A little rain on the parade: I have trouble understanding how any carbon cessation strategy, other than a carbon tax (preferrably a revenue-neutral carbon fee & dividend, CFD as proposed by Citizen's Climate Lobby, CCL) is ever going to cut carbon emissions down to sustainable levels. So, I am perplexed why we are not unifying behind the simple logic of CFD, and make this the #1 focus. It may be hard to enact, but anything else, I feel, will ultimately be a waste of time. I believe the following data backs this up.

    This LINK link (last chart) indicates that US energy efficiency (by unit GDP) has gone up 58% since 1990. Therefore, you'd expect carbon emissions would have gone down by 58% during that same time. Not so; this next LINK link (1st timeline chart) indicates that US carbon emissions have stayed flat-lined since 1990; this means that US consumes 58% more stuff than they did in 1990. Why did these conservation measure do nothing to reduce carbon emissions? My simple brain says, because of the flywheel inertia effect of supply vs demand economics keeping the fossil fuel demand up. Maybe I'm over simplifying, but I think I'm more right than wrong.

    The following is what keeps ringing in my head: Anything but putting a price on carbon (which is a morally legitimate inclusion of their future external costs), no matter how "environmental" right these other efforts might seem, is a near-complete waste of time (other than for the message, and your own personal future adaptation to a carbon-free economy). You might have reduced your personal footprint, but all you really did was keep the cost of FF's down, and because of that somebody else or, more likely, some large-scale industry (which must operate on a least-cost, capitalistic basis to survive) will be more than glad to use the FF's that you so heroically tried to keep in the ground. In other words, you didn't accomplish a thing (other than broadcast a message and adapt only yourself to what will eventually be required). But, in terms of achieving real net change, you did nothing.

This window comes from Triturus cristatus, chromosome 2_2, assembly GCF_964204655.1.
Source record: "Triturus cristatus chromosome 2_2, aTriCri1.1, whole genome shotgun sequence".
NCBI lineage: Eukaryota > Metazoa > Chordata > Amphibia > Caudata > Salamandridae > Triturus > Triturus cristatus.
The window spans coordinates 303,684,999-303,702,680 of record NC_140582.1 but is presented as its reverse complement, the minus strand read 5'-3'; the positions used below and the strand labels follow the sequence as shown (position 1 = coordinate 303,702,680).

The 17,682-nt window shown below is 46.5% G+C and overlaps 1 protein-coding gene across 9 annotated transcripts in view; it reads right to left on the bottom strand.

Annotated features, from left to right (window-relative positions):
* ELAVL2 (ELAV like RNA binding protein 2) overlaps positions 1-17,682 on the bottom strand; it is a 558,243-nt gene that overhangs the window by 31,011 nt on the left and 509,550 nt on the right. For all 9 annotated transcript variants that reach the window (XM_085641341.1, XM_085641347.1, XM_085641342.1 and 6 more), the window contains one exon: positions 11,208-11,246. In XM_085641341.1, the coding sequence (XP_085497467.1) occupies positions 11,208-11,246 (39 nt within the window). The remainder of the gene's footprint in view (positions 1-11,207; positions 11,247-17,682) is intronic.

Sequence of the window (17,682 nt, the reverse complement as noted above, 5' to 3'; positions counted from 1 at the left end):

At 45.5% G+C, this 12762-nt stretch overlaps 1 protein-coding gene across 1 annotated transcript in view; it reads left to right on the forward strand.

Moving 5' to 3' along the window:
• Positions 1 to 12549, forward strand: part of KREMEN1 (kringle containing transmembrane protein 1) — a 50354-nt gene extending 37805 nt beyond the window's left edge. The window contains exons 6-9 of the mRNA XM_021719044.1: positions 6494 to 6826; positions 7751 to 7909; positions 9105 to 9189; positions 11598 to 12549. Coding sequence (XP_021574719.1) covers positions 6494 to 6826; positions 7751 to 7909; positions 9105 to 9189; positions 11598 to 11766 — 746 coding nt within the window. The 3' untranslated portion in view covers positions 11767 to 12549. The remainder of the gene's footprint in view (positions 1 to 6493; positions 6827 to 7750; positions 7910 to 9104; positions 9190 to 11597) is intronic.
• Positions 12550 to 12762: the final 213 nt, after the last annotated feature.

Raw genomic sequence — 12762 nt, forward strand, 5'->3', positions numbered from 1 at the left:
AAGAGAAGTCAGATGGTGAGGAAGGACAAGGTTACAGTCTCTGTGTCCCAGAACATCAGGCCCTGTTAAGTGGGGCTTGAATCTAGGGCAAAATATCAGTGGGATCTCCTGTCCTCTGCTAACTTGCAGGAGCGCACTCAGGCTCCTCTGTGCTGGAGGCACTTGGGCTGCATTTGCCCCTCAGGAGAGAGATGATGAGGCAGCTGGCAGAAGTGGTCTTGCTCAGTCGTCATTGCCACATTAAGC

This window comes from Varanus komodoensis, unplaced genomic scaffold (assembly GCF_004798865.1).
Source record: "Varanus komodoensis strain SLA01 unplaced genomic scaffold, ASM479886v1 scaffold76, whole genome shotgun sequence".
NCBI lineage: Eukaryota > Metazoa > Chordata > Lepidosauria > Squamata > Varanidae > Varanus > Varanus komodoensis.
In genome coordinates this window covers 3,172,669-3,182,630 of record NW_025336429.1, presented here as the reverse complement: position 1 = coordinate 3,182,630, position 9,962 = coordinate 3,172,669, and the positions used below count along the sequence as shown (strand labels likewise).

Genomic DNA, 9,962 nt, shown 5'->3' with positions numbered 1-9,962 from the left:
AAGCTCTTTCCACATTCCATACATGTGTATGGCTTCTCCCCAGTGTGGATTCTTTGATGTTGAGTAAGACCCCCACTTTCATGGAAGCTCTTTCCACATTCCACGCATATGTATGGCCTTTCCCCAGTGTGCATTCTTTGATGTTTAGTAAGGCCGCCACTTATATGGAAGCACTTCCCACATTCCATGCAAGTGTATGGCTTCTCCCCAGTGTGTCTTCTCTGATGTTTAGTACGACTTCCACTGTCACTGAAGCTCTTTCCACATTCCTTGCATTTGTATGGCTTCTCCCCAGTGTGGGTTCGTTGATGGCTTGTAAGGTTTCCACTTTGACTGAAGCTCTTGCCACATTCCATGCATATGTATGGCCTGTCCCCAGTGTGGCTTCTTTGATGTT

Now a counter argument would say that since renewable energy cost is falling below FF energy, then this will drive conversion. Yes, but not really! 1) What is missing in this argument, is that, because of the lowered FF cost, the demand per capita will simply go up. We will just "add on" the renewable energy onto the FF energy we were using before. I think the above data proves this. And, further more, 2) Electricity, even renewable electricity, will still cost ~4x more than gas, and ~2x more than oil (energies used for their high-temperature, thermal combustion potential, for example, drying). To replace this with electricity (using other high-temperature energies, i.e. hydrogen electrolysis or bio-diesel for example) will therefore cost ~3-5x today's FF costs. This is a near-impermissible hump of economic survival proportions for many status-quo, business as usual industries (all driven by US & OUR us & our market demands). Simply getting renewable electricity slightly more competitive over FF electricity (as FF prices will simply drop along side with renewable prices) will not be near enough to promote re-tooling industries that require these high-concentrated energy demands. Ultimately, CFD is required to overcome the flywheel effect of supply vs demand economics. I believe nothing short of this will be effective. ... And, the industries that do not survive the new economics will simply wither away, as they should for the sake of future generations. 

    Is not this cessation logic predominantly true? Or, is it too polarizing to be the primary battle cry? Why are not other groups (350, Climate Parents, Interfaith, Catholic Covenant, etc) not promoting this logical strategy? ... Likely Answer: Maybe these activist group leaders understand all of this, and they know they are seen as political adversaries by those we need to get on board (in congress). So, they purposely do not toot the CFD horn, as they know that will give a foothole for pundits to poison the political will that CCL is fragilely trying to build. Yes, that makes good sense. ... Wisdom! ... However, I do think SkS itself could toot the CFD horn a bit louder. Case in point, I knew about the power of CFD back in 2009 when reading Hansen's Storms (he probably mentions CCL in that book, but it didn't sink-in then) but I didn't know that the CCL organization even existed until 6 years after of reading SkS posts. And, I only heard about them when local chapter did a call-out in a local newspaper. That lack of attention by SkS is not good, sorry!